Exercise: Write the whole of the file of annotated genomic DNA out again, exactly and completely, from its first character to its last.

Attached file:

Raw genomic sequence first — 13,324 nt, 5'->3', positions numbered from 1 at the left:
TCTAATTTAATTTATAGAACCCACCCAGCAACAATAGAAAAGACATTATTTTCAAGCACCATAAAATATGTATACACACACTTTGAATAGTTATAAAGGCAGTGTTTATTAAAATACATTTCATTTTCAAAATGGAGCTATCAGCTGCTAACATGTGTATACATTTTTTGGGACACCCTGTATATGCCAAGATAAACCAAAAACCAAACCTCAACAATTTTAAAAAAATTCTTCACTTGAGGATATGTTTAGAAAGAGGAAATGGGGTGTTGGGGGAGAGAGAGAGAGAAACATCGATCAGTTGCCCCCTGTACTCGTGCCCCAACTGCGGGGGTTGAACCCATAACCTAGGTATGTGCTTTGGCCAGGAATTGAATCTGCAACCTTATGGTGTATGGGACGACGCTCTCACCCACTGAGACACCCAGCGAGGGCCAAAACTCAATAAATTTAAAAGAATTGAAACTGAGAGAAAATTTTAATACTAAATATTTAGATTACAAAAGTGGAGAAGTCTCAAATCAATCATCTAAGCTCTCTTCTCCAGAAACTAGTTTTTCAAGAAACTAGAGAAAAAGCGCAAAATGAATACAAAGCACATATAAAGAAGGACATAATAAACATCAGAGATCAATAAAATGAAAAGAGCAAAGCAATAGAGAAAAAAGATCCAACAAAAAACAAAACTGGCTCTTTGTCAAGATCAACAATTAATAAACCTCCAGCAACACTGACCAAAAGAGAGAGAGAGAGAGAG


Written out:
Raw genomic sequence first — 13,324 nt, 5'->3', positions numbered from 1 at the left:
TCTAATTTAATTTATAGAACCCACCCAGCAACAATAGAAAAGACATTATTTTCAAGCACCATAAAATATGTATACACACACTTTGAATAGTTATAAAGGCAGTGTTTATTAAAATACATTTCATTTTCAAAATGGAGCTATCAGCTGCTAACATGTGTATACATTTTTTGGGACACCCTGTATATGCCAAGATAAACCAAAAACCAAACCTCAACAATTTTAAAAAAATTCTTCACTTGAGGATATGTTTAGAAAGAGGAAATGGGGTGTTGGGGGAGAGAGAGAGAGAAACATCGATCAGTTGCCCCCTGTACTCGTGCCCCAACTGCGGGGGTTGAACCCATAACCTAGGTATGTGCTTTGGCCAGGAATTGAATCTGCAACCTTATGGTGTATGGGACGACGCTCTCACCCACTGAGACACCCAGCGAGGGCCAAAACTCAATAAATTTAAAAGAATTGAAACTGAGAGAAAATTTTAATACTAAATATTTAGATTACAAAAGTGGAGAAGTCTCAAATCAATCATCTAAGCTCTCTTCTCCAGAAACTAGTTTTTCAAGAAACTAGAGAAAAAGCGCAAAATGAATACAAAGCACATATAAAGAAGGACATAATAAACATCAGAGATCAATAAAATGAAAAGAGCAAAGCAATAGAGAAAAAAGATCCAACAAAAAACAAAACTGGCTCTTTGTCAAGATCAACAATTAATAAACCTCCAGCAACACTGACCAAAAGAGAGAGAGAGAGAGAG